Long-haul destinations account for just over 50% of total outbound trips from Japan,
but they have been losing share since the end of the 1990s and are likely to lose further
share in the next few years. This is in line with the trend towards more frequent, shorthaul
trips at the expense of longer holidays that has also characterised European travel
in recent years. The trend has also intensified since 11 September 2001, since people
have adopted a wait-and-see attitude to booking leisure travel, increasingly making
last-minute decisions and preferring to opt for destinations closer to home.
China and South Korea top the list of the most popular destinations visited by
Japanese, and China has continued to gain market share, while most other destinations
in Asia suffered declines in 2001. The most important long-haul destination is the USA,
which attracted just under 4.5 million Japanese in 2001 – to the US mainland, Hawaii,
Guam and Saipan. Not surprisingly, the US was one of the most negatively affected
countries last year, with the exception of the UK.
Italy has now overtaken the US mainland in popularity, despite a 7% decline in 2001.
Europe overall attracts around 13% of all Japanese outbound trips and, after Italy, the
favourite countries – for all types of travel combined, and in order of importance – are
France, Germany, the UK and Spain.
Hong Kong is the destination that has lost most ground since the mid-1990s. The
former British colony – which has been visited by roughly 25% of all Japanese
outbound travellers – suffered a 43% drop in 1997, the year in which it was handed
back to China, and the market has been soft ever since.
|TABLE 4: SELECTED LEADING DESTINATIONS FOR JAPANESE OUTBOUND TRAVEL, 2001|
|TRIPS DESTINATION||('000)||% CHANGE ON 2000|
|Saipan (Northern Marianas)||374||-2.1|
|Total (incl others)||16,216||-9.0|
|Sources: JTB Report
national tourist offices|
Hawaii, which has been visited at least once by more than 66% of all Japanese
travellers, still ranks as favourite destination in the Japanese wish list, and has actually
increased in popularity since 2001. This is despite a sharp drop in actual trip volume to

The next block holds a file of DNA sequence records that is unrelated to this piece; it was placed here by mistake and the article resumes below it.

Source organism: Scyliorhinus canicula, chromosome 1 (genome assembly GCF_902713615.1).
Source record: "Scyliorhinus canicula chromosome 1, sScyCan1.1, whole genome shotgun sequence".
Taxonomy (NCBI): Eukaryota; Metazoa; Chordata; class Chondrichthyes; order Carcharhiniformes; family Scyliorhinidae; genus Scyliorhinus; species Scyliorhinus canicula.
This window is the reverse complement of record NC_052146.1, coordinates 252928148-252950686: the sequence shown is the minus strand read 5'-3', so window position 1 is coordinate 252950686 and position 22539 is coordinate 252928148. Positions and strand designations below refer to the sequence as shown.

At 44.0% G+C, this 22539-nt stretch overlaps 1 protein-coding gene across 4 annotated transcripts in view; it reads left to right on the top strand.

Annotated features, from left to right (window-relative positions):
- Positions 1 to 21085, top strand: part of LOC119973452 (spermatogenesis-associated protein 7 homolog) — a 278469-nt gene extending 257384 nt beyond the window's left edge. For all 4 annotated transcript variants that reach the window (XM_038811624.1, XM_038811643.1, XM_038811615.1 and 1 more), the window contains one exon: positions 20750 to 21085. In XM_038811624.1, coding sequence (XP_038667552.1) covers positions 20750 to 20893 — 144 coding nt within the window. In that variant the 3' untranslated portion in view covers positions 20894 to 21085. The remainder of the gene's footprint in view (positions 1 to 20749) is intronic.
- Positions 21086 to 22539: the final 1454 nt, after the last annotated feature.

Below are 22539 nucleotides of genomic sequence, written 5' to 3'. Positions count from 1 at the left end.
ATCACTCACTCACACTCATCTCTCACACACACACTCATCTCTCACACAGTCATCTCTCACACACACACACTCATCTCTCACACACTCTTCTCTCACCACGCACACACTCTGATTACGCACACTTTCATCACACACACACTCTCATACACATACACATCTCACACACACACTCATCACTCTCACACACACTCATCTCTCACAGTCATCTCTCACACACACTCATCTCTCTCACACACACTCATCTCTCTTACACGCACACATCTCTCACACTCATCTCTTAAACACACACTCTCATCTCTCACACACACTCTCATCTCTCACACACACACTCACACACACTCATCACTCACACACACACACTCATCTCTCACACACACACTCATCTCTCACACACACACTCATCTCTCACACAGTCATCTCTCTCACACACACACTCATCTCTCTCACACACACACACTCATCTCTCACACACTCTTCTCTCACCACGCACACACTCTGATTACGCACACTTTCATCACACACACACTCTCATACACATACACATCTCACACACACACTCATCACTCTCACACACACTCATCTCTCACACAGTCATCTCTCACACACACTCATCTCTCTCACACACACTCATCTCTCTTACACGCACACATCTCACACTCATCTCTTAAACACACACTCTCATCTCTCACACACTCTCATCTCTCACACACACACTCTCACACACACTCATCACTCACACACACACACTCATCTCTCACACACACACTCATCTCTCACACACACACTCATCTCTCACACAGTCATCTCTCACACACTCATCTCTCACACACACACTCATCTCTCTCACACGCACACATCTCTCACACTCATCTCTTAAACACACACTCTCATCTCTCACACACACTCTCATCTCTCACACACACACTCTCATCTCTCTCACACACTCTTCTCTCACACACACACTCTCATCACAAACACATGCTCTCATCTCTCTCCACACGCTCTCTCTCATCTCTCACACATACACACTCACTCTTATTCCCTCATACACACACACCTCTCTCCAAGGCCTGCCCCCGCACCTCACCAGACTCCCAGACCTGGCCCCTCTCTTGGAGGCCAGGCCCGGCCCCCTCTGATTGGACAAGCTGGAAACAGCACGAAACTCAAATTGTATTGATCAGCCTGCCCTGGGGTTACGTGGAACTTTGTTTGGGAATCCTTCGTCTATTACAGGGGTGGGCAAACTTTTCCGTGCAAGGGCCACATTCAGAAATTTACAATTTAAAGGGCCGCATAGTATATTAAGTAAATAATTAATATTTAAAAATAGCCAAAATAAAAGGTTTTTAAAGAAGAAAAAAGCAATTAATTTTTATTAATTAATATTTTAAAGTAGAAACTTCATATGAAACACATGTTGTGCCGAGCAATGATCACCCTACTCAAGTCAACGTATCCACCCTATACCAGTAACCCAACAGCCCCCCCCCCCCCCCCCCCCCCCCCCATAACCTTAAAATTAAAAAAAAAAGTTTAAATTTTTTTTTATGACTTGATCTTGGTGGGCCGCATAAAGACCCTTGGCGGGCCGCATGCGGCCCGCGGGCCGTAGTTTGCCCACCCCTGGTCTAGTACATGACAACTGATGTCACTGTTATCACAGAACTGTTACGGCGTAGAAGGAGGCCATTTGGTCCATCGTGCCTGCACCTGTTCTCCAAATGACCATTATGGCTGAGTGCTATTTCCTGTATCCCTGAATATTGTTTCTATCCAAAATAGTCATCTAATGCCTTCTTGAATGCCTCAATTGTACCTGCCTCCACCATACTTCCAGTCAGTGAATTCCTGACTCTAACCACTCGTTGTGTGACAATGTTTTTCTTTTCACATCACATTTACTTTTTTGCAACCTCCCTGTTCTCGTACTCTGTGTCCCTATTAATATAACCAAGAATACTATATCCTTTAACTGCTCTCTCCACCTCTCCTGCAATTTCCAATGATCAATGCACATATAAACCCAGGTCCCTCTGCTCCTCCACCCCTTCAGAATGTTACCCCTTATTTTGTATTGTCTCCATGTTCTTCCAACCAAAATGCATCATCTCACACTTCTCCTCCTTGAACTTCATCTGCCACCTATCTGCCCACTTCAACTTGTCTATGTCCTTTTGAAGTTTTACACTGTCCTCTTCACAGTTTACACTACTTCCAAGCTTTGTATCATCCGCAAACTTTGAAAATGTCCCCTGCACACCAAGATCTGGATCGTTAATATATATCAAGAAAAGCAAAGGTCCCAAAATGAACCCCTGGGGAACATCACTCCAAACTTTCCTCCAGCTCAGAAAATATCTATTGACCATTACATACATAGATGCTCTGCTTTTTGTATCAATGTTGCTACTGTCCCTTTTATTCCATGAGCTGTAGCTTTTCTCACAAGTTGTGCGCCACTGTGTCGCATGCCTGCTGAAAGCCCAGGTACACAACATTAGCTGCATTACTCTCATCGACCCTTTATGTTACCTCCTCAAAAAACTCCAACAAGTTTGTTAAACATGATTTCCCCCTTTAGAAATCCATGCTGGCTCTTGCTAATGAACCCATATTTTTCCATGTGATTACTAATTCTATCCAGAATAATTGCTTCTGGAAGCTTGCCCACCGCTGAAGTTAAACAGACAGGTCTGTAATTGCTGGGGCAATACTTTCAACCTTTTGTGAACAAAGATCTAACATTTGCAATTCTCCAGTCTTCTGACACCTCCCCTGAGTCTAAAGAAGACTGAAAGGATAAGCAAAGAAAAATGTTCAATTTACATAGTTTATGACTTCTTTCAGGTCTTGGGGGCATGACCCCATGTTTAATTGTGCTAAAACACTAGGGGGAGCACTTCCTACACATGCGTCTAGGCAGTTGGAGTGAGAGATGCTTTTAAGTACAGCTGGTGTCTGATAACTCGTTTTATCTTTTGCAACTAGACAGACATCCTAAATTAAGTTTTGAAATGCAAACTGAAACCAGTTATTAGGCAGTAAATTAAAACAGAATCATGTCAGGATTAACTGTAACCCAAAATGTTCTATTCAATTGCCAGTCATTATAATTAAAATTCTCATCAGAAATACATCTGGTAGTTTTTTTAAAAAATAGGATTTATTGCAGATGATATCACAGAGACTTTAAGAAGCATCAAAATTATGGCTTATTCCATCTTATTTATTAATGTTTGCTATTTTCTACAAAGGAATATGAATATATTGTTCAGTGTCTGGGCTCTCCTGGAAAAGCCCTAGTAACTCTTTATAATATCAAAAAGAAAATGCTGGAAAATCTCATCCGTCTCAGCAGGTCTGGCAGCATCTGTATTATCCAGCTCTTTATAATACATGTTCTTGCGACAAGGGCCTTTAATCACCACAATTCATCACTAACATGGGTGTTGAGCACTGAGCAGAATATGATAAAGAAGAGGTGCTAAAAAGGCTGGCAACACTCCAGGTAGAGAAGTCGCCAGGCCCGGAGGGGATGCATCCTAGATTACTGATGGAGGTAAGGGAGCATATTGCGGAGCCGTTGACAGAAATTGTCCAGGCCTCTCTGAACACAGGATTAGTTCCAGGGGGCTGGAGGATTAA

the destination following 11 September. It is a favourite with families and
honeymooners and, according to JTB, has maintained its popularity as a result of
continued, timely advertising and promotional campaigns.
Despite losing share, Australia has also retained its second slot in the 'most desired
destination' ranking, ahead of Italy and Switzerland. The UK ranks well behind Italy and
Switzerland, and even comes behind France and Spain, in 13th position. In the ranking
of 'preferred destinations', however – which allows for multiple responses – the UK
ranks a much more respectable seventh.
|TABLE 5: MOST DESIRED DESTINATIONS FOR JAPANESE OUTBOUND TRAVELLERS,
2000-02 (% OF RESPONSES)|
|West Coast USA||3.6||2.3||2.4|
|Source: Opinion Survey
of Overseas Travel
The UK is most popular among single Japanese women and married men aged 40 and
over. Italy and Spain, both of which have shown a sharp rise in popularity over the last
few years, appear high up the wish list of all age groups, although, according to actual
travel trends, are especially popular with middle-aged Japanese women aged 45-59
The following table highlights the differences in attraction of selected European
countries for the Japanese. In 2001, the UK's share of the educational and study tour
market was higher than average, but this sector has shown a sharp fall since 11
September. Nevertheless, the sector can be expected to pick up quite strongly once/if
fears associated with a possible war with Iraq and terrorist activities in general subside. Also very important for the UK – again partly for study trips – are single women aged
15-29 years. And the UK is more popular, relatively speaking, than either France or
Germany among women aged 45-59 years.
|TABLE 6: MARKET SEGMENTATION BY SELECTED DESTINATIONS, 2001
(% OF TRIPS)|
|Single women (15-29 years)||12.7||8.2||8.5||21.9||9.1|
|Single women (30-44 years)||8.3||8.2||8.5||3.8||6.9|
|Working wives (under 44 years)||2.0||2.2||2.0||1.9||4.7|
|Non-working wives (under 44 years)||0.5||1.5||0.5||1.0||3.5|
|Single men (15-44 years)||6.3||4.5||3.0||3.8||6.9|
|Married men (15-44 years)||9.3||9.0||11.0||9.5||11.1|